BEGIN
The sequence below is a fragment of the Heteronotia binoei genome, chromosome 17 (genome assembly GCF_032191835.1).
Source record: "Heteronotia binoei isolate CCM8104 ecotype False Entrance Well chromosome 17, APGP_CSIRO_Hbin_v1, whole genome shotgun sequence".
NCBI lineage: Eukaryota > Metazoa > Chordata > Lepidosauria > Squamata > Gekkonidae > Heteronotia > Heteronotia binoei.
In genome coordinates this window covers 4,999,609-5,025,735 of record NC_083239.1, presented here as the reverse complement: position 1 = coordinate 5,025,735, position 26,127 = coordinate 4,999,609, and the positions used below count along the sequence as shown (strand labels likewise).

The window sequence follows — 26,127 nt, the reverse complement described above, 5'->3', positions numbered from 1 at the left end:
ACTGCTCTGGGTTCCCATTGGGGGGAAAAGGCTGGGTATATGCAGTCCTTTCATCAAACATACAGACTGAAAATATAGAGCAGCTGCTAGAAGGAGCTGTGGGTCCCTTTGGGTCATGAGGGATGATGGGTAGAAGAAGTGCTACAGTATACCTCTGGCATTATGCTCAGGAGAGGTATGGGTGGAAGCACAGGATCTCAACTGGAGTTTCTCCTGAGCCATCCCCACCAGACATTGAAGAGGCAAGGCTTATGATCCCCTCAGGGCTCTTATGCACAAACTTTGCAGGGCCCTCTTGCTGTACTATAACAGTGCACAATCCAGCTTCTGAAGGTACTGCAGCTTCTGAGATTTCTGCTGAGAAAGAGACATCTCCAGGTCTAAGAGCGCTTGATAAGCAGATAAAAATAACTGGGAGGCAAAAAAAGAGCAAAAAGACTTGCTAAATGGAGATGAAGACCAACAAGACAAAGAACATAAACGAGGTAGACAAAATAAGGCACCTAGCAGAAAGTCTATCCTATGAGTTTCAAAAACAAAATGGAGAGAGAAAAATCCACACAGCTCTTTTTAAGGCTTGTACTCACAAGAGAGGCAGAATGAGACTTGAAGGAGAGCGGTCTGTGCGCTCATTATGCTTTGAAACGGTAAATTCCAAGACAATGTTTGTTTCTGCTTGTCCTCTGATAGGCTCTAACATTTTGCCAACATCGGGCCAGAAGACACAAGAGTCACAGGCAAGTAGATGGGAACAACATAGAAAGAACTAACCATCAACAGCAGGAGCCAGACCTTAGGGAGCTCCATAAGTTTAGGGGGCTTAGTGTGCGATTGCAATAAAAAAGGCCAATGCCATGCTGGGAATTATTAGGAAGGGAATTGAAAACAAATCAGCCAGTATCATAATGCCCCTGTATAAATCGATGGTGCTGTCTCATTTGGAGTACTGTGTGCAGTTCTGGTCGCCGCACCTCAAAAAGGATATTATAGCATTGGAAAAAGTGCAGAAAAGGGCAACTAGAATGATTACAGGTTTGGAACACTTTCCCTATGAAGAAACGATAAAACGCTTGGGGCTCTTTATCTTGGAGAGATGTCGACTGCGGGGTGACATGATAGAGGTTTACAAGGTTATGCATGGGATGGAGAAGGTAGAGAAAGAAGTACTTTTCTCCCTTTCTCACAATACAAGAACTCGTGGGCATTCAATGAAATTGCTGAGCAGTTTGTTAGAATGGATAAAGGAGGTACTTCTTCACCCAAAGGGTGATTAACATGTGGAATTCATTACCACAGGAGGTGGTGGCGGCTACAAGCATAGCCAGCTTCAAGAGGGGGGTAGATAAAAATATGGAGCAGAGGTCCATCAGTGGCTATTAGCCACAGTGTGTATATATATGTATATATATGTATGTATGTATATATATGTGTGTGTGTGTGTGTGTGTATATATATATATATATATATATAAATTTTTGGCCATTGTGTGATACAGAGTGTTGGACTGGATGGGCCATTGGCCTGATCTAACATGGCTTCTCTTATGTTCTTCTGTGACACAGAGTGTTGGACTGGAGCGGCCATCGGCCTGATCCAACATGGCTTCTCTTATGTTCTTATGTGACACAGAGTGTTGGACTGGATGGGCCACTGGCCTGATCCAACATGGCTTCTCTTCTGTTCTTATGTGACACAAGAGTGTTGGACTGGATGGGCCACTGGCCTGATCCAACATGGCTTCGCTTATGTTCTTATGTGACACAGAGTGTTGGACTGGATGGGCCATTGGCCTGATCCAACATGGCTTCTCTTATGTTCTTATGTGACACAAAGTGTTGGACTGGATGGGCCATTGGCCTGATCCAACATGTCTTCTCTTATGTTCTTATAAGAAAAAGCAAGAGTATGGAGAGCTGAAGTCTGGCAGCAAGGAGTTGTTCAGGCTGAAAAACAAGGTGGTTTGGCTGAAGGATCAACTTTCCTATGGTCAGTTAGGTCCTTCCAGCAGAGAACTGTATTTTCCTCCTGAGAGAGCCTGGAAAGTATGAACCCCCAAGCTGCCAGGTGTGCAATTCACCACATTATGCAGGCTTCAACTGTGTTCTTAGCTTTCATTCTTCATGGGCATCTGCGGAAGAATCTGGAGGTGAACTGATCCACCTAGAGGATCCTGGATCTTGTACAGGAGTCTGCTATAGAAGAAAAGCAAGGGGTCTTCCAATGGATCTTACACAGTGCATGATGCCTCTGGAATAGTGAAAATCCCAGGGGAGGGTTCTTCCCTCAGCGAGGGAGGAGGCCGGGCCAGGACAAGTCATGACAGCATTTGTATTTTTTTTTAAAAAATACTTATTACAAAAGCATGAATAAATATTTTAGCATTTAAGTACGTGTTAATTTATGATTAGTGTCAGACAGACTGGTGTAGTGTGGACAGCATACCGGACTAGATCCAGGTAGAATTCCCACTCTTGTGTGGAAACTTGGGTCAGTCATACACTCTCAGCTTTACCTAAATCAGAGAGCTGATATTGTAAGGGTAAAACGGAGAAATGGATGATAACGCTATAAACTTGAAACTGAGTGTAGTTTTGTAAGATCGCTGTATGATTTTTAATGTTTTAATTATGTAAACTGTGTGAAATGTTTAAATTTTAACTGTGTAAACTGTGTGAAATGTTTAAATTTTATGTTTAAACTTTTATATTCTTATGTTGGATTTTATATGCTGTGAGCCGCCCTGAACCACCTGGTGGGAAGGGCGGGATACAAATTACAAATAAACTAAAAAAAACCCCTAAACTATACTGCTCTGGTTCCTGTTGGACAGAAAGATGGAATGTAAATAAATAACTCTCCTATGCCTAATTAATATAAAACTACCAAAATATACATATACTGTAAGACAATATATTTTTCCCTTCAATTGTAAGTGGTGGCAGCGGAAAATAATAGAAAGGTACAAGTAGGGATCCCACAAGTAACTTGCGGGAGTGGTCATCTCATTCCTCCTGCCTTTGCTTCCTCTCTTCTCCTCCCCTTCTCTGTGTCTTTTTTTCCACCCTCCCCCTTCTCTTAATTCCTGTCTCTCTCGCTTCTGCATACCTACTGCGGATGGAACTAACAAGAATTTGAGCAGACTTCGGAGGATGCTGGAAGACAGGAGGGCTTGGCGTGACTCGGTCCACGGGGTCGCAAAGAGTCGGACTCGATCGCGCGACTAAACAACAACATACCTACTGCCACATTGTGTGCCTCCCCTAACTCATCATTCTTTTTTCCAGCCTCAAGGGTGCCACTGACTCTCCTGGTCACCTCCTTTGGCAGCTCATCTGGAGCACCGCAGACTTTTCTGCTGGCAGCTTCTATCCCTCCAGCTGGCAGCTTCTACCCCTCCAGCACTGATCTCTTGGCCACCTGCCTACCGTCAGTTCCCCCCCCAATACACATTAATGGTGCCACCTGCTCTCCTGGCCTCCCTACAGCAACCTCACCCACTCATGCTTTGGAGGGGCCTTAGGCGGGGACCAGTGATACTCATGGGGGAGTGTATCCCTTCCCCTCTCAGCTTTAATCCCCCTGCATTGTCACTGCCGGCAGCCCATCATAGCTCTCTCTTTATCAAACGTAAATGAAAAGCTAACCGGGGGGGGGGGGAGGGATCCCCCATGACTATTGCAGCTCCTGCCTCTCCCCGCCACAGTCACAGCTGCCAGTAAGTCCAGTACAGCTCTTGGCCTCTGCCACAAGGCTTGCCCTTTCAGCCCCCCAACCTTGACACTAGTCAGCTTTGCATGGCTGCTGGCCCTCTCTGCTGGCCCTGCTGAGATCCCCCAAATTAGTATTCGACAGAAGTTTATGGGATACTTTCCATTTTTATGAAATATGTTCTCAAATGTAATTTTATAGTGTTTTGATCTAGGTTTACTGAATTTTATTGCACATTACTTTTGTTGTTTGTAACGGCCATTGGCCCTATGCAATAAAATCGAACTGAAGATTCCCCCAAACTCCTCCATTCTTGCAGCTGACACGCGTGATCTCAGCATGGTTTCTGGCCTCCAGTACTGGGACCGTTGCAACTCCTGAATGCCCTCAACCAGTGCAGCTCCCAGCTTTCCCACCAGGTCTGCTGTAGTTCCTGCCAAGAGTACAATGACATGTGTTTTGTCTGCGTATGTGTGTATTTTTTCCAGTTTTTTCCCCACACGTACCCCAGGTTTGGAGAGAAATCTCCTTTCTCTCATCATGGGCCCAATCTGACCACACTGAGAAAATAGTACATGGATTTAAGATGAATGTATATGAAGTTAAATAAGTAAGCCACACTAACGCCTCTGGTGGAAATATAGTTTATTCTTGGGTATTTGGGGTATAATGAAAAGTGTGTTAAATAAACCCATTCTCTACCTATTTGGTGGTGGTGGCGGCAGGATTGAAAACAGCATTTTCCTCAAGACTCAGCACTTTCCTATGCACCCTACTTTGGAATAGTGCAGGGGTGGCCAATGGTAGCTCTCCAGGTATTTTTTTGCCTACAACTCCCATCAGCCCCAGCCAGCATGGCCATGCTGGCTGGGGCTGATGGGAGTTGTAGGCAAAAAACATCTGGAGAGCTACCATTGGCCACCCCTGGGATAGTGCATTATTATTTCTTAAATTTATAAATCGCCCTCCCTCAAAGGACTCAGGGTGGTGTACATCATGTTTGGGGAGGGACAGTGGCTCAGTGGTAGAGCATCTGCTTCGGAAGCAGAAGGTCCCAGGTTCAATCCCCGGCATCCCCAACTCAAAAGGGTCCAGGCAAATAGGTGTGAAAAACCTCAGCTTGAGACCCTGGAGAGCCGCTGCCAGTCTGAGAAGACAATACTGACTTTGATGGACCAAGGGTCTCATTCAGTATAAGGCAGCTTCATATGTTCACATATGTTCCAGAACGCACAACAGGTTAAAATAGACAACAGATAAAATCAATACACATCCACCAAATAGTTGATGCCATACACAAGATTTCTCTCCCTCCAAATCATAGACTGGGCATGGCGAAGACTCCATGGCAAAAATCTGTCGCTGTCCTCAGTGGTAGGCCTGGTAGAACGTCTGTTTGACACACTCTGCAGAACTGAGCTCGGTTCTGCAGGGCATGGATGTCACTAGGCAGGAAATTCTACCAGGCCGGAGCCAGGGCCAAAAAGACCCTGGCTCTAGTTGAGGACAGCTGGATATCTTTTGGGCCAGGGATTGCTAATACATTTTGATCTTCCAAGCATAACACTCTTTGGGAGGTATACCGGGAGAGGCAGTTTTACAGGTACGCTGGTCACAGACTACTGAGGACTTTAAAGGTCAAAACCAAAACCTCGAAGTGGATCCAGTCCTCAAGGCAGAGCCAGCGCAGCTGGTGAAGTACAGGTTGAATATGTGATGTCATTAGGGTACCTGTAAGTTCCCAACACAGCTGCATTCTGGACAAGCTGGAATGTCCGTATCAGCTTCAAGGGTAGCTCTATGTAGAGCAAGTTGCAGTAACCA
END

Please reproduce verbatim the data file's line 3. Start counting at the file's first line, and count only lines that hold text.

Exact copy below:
NCBI lineage: Eukaryota > Metazoa > Chordata > Lepidosauria > Squamata > Gekkonidae > Heteronotia > Heteronotia binoei.